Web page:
Bonnie Hunt Inks Syndie Talk Show Deal

Apr 2, 2007  •  Post A Comment

Comedienne and actress Bonnie Hunt has struck a deal with distributor Warner Bros. to host a talk show, making her the first big-name star to sign up for syndication next year.

Sources familiar with the project confirmed the pact and said the Monday through Friday series is being targeted for the 2008-09 season.

With Ms. Hunt in line for a syndicated strip, continued speculation about Rosie O’Donnell leaving “The View” to return to solo talk and several other names being bandied as possible hosts, it appears studios may once again dabble in the recognized name game.

Following the failures of a number of talk shows hosted in recent years by the likes of Tony Danza and Jane Pauley, syndicators turned to cheaper projects that already carried a loyal audience and brand for the 2007-08 season. Considering the chops and profile Ms. Hunt has developed via her career in film and prime-time television, Warner Bros. is in a position to make a quick sale of the Hunt-led show to stations for the fall 2008 season, industry analysts said.

“It’s never easy to tell if somebody could make a good talk show host,” said Chuck Larsen, president of October Moon Television. “But Bonnie clearly has an appealing personality, is clever, has a good sense of humor and the ability to improvise, which puts her in the same type of category as Ellen DeGeneres and Rosie O’Donnell. That would give her a better chance than most to succeed.”

The same sources also said Warner Bros. is preparing to tape a court show pilot for 2008 as well and is the midst of finding cases for the program. Although unconfirmed, it is believed that the court strip would feature Jeanine Pirro, former district attorney for New York’s Westchester County presiding over those cases.

A spokesperson for Warner Bros. Domestic Television Distribution declined to comment on series development within the company.

Ms. Hunt has appeared throughout the daytime and late-night talk show ranks as a guest and comedienne.

Following her performances with Chicago’s Second City comedy troupe, she teamed with David Letterman in television projects that include “The Building” and the critically acclaimed “Bonnie Hunt Show.”

Ms. Hunt’s film career highlights include starring roles in “Jerry Maguire” and “The Green Mile”; opposite Charles Grodin in the popular family films “Beethoven” and “Beethoven’s 2nd”; with Robin Williams in the hit “Jumanji” and also with Steve Martin in “Cheaper by the Dozen” and its sequel.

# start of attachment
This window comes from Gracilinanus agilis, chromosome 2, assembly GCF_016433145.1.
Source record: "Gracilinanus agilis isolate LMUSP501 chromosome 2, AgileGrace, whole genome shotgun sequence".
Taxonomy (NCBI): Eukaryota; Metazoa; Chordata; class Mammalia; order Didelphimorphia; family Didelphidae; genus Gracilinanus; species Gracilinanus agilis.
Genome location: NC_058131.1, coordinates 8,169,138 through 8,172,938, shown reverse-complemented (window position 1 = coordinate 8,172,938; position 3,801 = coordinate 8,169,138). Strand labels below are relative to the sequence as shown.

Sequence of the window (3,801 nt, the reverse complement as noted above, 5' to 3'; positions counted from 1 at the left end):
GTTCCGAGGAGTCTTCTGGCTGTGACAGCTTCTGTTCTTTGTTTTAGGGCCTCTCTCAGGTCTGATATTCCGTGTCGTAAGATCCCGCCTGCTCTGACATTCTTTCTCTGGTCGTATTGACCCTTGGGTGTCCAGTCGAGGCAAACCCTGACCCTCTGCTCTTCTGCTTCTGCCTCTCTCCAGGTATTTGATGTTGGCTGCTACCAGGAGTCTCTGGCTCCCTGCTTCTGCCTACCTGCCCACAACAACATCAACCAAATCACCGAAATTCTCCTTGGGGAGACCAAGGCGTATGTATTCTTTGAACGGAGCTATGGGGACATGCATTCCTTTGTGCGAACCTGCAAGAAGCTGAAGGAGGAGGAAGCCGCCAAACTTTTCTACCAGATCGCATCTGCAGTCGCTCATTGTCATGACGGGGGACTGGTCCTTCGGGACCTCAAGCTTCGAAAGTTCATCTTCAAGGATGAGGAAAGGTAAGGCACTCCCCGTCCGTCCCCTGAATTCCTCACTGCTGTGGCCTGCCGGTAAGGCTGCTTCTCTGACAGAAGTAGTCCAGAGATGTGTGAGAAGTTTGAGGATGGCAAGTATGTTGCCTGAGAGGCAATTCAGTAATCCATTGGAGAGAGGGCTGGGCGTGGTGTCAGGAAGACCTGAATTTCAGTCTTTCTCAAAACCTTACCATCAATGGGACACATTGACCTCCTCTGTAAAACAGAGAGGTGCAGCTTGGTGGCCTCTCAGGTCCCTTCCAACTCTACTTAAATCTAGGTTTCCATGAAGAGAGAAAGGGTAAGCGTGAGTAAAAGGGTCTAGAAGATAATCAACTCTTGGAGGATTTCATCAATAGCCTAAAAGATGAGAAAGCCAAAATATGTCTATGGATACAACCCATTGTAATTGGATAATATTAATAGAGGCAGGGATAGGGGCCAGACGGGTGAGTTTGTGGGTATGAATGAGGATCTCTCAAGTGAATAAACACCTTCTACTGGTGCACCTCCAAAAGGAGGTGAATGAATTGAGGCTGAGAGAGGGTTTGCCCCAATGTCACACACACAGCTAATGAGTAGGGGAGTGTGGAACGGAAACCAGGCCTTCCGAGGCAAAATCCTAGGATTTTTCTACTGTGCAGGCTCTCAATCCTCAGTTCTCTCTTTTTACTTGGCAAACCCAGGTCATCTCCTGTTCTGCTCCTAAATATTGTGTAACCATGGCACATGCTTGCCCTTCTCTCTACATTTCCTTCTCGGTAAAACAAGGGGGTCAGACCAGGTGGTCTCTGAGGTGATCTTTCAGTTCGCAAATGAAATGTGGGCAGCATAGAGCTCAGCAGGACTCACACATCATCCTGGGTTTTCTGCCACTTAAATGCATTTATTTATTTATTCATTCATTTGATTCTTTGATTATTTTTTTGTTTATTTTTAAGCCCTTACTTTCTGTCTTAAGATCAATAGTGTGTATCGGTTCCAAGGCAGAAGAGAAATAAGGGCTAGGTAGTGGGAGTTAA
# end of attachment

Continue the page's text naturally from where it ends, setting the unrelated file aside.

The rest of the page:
Last year, Ms. Hunt starred as the voice of Sally in Pixar’s animated movie “Cars” and received a writing credit on the film. She lent vocal talents to two other Pixar films as well: “A Bug’s Life” and “Monsters Inc.”

Executives throughout the industry said that Ms. Hunt was being courted by several studios within the past year, as the studios lined up projects that promise established followings and brands and limited production costs. None of the new syndicated strips slated for 2007-08 feature prominent names like Ms. Hunt.

Twentieth Television, for example, took advantage of the global success of the classic “Let’s Make a Deal” to create the game show “Temptation” for this fall. The company also tapped Fox New Channel co-hosts Juliet Huddy and Mike Jerrick to bring their chemistry to “The Morning Show with Mike and Juliet.”

Warner Bros. utilized the success of celebrity information Web site TMZ.com to format a newsmagazine series based on Internet sensation.

Meanwhile, NBC Universal spun off Steven Wilkos from “The Jerry Springer Show” and continues to develop a project based on prime-time game show “Deal or No Deal.”

Some studios are looking to continue the programming strategy of maximizing familiarity while minimizing costs into 2008. However, industry experts say the big name shows, especially when the headliner is paired with a complementary format, will always be a welcome addition to daytime television.

“This year has been an abnormal one,” with some smaller distributors finding success in syndication, many big studios limiting their investments and the pending sale of the Tribune stations, Mr. Larsen said. “But what you’re seeing next year will almost certainly be business as usual again and you are seeing that with a talent like Bonnie Hunt.”